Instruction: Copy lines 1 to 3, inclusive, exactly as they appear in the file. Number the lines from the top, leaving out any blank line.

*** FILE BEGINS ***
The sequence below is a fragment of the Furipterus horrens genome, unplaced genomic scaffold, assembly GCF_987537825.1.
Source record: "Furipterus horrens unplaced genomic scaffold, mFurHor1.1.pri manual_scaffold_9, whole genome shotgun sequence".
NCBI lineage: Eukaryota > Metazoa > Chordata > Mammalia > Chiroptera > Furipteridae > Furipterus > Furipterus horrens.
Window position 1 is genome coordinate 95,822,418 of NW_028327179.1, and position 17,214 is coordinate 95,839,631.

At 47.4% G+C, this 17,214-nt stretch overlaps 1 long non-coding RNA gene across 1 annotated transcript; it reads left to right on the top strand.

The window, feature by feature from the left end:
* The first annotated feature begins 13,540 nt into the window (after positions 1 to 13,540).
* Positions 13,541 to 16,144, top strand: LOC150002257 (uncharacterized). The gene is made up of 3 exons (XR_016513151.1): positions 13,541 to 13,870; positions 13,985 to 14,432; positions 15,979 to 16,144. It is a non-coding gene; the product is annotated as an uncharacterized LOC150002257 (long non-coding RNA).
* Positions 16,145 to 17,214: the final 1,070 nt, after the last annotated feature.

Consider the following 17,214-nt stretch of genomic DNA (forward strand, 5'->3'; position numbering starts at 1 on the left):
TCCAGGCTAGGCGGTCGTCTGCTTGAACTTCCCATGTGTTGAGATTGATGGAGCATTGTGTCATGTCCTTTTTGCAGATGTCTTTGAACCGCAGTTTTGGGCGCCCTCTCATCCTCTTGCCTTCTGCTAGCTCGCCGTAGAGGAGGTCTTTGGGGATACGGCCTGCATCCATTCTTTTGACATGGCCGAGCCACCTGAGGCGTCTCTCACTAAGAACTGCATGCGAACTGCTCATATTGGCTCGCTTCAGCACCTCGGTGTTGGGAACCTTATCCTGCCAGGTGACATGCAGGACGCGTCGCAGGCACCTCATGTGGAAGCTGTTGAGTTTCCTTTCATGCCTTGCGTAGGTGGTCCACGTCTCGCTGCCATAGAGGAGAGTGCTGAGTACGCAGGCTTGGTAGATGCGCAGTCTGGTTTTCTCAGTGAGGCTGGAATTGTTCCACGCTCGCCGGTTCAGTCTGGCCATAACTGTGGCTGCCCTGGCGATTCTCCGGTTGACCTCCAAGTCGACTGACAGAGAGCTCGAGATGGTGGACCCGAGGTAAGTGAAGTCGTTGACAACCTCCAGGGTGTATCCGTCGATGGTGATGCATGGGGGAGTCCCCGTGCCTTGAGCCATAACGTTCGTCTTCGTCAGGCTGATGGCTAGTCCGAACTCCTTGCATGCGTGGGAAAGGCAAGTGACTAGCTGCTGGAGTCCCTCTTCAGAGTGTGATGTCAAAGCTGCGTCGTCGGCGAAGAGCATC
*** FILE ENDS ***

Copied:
The sequence below is a fragment of the Furipterus horrens genome, unplaced genomic scaffold, assembly GCF_987537825.1.
Source record: "Furipterus horrens unplaced genomic scaffold, mFurHor1.1.pri manual_scaffold_9, whole genome shotgun sequence".
NCBI lineage: Eukaryota > Metazoa > Chordata > Mammalia > Chiroptera > Furipteridae > Furipterus > Furipterus horrens.